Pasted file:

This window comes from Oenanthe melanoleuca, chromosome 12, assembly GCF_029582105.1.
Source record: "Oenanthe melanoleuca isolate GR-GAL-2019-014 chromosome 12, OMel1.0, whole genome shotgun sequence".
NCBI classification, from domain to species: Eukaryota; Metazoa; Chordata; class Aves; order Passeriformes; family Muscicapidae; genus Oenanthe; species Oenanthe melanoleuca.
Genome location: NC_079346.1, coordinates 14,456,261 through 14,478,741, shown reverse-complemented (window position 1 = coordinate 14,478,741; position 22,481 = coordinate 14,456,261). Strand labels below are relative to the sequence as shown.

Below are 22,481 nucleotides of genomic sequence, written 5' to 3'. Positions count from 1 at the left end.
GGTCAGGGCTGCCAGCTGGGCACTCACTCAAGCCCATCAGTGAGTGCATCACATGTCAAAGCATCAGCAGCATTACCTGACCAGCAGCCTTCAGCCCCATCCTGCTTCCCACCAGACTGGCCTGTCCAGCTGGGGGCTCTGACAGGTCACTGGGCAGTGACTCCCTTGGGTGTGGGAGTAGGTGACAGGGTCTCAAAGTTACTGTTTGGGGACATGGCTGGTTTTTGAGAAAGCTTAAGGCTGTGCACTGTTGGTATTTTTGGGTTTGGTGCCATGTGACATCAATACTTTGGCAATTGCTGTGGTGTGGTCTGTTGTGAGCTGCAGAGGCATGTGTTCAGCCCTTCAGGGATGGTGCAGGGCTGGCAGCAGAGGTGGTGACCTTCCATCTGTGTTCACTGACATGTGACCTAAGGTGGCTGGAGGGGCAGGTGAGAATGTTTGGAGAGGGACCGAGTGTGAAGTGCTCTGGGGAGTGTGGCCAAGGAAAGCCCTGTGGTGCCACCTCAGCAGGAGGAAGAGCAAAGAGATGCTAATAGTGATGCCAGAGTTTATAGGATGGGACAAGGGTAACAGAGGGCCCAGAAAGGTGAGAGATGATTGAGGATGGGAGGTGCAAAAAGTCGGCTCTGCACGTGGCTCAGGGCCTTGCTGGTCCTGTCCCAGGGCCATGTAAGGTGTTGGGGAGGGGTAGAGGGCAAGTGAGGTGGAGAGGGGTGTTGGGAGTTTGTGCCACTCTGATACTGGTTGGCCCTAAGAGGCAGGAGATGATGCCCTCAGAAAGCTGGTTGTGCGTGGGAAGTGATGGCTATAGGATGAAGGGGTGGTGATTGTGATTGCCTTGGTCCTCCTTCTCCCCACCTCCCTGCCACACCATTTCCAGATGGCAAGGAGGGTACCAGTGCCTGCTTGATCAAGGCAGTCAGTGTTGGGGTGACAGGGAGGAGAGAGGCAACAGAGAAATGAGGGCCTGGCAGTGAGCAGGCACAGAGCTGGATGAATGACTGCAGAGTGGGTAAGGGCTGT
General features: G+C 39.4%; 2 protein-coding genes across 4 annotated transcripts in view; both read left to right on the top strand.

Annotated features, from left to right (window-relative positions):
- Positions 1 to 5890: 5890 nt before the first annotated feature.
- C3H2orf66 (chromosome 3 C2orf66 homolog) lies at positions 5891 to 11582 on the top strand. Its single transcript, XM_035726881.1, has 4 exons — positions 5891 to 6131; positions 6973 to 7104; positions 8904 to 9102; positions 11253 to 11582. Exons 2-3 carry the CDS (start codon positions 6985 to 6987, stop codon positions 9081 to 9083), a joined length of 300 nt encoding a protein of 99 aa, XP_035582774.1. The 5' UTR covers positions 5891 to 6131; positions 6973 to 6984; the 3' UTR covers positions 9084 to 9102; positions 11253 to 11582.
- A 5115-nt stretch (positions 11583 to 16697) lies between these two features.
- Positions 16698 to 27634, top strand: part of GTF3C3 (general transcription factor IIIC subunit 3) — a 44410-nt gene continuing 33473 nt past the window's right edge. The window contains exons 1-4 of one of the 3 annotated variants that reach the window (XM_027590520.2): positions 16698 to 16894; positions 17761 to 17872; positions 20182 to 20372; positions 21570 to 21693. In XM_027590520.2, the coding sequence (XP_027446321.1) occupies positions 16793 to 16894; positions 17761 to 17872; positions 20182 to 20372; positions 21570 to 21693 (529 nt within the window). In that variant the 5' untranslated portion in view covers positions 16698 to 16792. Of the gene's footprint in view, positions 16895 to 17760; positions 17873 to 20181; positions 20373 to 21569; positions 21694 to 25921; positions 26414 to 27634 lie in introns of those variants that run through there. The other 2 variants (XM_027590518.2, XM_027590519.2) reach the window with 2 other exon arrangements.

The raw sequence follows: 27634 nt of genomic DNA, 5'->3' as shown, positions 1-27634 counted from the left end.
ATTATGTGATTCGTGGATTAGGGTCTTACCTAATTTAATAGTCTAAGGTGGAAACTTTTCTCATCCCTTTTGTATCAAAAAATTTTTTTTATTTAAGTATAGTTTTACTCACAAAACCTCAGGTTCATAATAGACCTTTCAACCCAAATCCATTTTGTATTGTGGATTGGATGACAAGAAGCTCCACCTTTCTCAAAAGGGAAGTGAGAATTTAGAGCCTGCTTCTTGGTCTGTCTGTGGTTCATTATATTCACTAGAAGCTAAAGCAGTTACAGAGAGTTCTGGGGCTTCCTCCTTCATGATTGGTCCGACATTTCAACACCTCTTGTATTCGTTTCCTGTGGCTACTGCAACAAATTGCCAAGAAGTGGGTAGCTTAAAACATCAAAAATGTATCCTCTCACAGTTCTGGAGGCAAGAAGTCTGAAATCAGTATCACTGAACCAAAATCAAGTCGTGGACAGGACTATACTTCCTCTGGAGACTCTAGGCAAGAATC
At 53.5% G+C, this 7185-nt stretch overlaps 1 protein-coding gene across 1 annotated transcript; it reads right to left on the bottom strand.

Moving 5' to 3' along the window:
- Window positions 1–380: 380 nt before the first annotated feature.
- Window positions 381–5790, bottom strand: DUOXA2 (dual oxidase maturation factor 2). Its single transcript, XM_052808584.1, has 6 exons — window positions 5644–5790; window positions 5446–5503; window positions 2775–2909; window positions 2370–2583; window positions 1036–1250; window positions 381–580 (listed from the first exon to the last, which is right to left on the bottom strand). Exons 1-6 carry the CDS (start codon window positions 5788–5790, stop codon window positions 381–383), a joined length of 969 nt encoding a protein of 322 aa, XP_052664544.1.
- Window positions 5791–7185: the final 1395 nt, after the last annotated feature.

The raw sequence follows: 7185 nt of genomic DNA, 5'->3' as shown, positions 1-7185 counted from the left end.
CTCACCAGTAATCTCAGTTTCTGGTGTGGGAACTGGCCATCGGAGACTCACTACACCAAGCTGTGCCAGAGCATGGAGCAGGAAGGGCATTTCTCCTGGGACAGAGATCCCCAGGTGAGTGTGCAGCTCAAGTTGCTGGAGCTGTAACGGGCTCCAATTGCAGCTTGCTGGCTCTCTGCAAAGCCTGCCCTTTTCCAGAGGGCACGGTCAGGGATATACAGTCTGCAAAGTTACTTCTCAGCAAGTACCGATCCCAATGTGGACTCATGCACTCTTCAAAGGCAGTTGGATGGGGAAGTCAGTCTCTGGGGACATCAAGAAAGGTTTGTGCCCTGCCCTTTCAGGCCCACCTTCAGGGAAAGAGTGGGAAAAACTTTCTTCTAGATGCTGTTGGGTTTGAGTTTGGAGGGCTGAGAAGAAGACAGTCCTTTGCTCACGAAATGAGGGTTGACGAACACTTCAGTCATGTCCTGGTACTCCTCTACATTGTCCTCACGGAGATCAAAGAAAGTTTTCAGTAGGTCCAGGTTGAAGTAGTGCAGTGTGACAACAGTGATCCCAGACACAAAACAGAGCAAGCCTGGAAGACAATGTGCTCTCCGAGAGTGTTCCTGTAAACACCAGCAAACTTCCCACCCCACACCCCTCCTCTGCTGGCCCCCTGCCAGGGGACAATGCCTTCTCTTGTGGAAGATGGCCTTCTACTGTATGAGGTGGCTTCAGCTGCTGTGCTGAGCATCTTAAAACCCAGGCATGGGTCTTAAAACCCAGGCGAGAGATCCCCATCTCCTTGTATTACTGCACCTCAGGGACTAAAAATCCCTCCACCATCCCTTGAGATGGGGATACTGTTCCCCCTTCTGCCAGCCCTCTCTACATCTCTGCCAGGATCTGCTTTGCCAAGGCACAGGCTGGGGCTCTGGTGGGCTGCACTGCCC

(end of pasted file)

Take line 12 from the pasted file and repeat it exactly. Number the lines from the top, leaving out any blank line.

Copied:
- Positions 16698 to 27634, top strand: part of GTF3C3 (general transcription factor IIIC subunit 3) — a 44410-nt gene continuing 33473 nt past the window's right edge. The window contains exons 1-4 of one of the 3 annotated variants that reach the window (XM_027590520.2): positions 16698 to 16894; positions 17761 to 17872; positions 20182 to 20372; positions 21570 to 21693. In XM_027590520.2, the coding sequence (XP_027446321.1) occupies positions 16793 to 16894; positions 17761 to 17872; positions 20182 to 20372; positions 21570 to 21693 (529 nt within the window). In that variant the 5' untranslated portion in view covers positions 16698 to 16792. Of the gene's footprint in view, positions 16895 to 17760; positions 17873 to 20181; positions 20373 to 21569; positions 21694 to 25921; positions 26414 to 27634 lie in introns of those variants that run through there. The other 2 variants (XM_027590518.2, XM_027590519.2) reach the window with 2 other exon arrangements.